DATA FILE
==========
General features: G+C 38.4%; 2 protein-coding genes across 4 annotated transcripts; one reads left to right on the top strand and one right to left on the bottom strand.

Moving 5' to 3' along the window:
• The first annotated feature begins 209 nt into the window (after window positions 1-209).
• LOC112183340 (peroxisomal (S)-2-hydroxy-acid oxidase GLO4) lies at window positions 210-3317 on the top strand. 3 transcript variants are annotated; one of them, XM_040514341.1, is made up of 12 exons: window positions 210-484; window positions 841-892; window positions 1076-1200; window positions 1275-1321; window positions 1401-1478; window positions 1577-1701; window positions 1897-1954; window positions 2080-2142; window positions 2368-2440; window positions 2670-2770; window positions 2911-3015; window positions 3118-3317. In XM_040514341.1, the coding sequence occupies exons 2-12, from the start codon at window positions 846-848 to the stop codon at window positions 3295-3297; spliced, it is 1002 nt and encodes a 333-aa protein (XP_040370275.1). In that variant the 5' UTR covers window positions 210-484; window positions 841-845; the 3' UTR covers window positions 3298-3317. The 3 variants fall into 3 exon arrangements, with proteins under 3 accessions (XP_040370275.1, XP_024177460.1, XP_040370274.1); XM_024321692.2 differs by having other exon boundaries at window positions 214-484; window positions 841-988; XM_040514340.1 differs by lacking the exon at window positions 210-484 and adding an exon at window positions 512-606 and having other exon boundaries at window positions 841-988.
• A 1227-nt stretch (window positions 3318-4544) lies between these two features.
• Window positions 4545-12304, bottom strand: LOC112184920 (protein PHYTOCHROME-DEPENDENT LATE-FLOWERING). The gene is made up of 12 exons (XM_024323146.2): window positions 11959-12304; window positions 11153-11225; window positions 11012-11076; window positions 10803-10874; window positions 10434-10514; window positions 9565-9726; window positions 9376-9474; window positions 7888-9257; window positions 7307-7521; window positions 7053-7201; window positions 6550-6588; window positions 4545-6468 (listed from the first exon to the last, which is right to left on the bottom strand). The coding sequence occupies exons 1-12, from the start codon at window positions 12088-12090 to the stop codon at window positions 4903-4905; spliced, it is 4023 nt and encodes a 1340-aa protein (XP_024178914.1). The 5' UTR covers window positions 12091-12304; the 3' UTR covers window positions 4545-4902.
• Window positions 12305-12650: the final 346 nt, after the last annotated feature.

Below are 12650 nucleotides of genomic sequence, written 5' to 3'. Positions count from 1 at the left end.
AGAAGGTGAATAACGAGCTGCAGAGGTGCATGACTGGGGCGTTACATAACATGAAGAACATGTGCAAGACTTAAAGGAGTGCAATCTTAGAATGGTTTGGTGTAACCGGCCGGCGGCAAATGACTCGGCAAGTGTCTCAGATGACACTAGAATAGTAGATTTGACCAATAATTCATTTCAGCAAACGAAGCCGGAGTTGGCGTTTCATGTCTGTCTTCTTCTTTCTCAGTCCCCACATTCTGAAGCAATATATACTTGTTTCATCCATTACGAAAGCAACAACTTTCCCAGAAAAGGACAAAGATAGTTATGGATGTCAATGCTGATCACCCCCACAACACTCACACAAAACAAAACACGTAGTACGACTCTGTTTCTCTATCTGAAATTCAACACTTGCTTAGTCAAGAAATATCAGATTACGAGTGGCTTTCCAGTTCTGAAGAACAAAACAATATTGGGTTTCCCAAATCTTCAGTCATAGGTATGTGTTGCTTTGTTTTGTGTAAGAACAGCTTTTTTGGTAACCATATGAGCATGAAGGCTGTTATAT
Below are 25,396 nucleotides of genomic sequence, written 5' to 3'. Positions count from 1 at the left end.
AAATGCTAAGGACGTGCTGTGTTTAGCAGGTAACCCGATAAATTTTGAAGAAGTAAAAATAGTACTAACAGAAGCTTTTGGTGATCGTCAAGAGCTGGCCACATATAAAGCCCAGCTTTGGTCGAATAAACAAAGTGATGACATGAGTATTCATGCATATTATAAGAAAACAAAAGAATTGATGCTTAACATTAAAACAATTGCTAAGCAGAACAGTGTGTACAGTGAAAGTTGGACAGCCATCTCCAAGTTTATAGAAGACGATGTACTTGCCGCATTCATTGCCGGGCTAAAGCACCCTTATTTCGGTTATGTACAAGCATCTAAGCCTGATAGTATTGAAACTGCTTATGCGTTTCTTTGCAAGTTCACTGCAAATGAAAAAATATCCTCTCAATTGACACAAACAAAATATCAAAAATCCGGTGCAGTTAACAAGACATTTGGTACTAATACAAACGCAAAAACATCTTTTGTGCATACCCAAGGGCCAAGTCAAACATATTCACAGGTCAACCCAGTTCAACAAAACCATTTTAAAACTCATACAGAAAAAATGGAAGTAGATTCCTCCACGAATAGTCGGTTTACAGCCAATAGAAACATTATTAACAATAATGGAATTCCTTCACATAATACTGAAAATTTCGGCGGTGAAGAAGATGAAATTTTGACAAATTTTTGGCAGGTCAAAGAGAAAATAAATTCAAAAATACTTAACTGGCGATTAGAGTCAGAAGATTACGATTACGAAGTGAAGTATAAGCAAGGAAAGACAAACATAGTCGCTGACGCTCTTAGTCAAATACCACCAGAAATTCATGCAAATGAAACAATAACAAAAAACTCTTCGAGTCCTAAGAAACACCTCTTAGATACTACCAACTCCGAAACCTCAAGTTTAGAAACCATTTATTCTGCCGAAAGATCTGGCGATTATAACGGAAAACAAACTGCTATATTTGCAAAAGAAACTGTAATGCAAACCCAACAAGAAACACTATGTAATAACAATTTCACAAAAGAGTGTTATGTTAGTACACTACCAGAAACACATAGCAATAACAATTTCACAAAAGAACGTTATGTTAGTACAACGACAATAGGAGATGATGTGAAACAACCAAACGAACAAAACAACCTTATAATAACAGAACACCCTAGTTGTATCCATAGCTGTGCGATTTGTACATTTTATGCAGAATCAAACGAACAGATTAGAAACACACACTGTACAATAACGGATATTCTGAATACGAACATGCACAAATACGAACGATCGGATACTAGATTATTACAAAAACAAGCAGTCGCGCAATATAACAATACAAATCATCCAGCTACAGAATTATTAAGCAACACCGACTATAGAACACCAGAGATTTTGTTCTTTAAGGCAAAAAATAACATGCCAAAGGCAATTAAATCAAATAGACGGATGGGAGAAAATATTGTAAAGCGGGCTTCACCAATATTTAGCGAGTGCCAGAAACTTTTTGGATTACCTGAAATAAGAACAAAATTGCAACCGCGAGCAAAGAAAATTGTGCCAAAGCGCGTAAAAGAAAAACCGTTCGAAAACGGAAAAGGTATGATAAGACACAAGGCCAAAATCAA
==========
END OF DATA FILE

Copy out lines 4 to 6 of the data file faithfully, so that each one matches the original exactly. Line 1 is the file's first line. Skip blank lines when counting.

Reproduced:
• LOC112183340 (peroxisomal (S)-2-hydroxy-acid oxidase GLO4) lies at window positions 210-3317 on the top strand. 3 transcript variants are annotated; one of them, XM_040514341.1, is made up of 12 exons: window positions 210-484; window positions 841-892; window positions 1076-1200; window positions 1275-1321; window positions 1401-1478; window positions 1577-1701; window positions 1897-1954; window positions 2080-2142; window positions 2368-2440; window positions 2670-2770; window positions 2911-3015; window positions 3118-3317. In XM_040514341.1, the coding sequence occupies exons 2-12, from the start codon at window positions 846-848 to the stop codon at window positions 3295-3297; spliced, it is 1002 nt and encodes a 333-aa protein (XP_040370275.1). In that variant the 5' UTR covers window positions 210-484; window positions 841-845; the 3' UTR covers window positions 3298-3317. The 3 variants fall into 3 exon arrangements, with proteins under 3 accessions (XP_040370275.1, XP_024177460.1, XP_040370274.1); XM_024321692.2 differs by having other exon boundaries at window positions 214-484; window positions 841-988; XM_040514340.1 differs by lacking the exon at window positions 210-484 and adding an exon at window positions 512-606 and having other exon boundaries at window positions 841-988.
• A 1227-nt stretch (window positions 3318-4544) lies between these two features.
• Window positions 4545-12304, bottom strand: LOC112184920 (protein PHYTOCHROME-DEPENDENT LATE-FLOWERING). The gene is made up of 12 exons (XM_024323146.2): window positions 11959-12304; window positions 11153-11225; window positions 11012-11076; window positions 10803-10874; window positions 10434-10514; window positions 9565-9726; window positions 9376-9474; window positions 7888-9257; window positions 7307-7521; window positions 7053-7201; window positions 6550-6588; window positions 4545-6468 (listed from the first exon to the last, which is right to left on the bottom strand). The coding sequence occupies exons 1-12, from the start codon at window positions 12088-12090 to the stop codon at window positions 4903-4905; spliced, it is 4023 nt and encodes a 1340-aa protein (XP_024178914.1). The 5' UTR covers window positions 12091-12304; the 3' UTR covers window positions 4545-4902.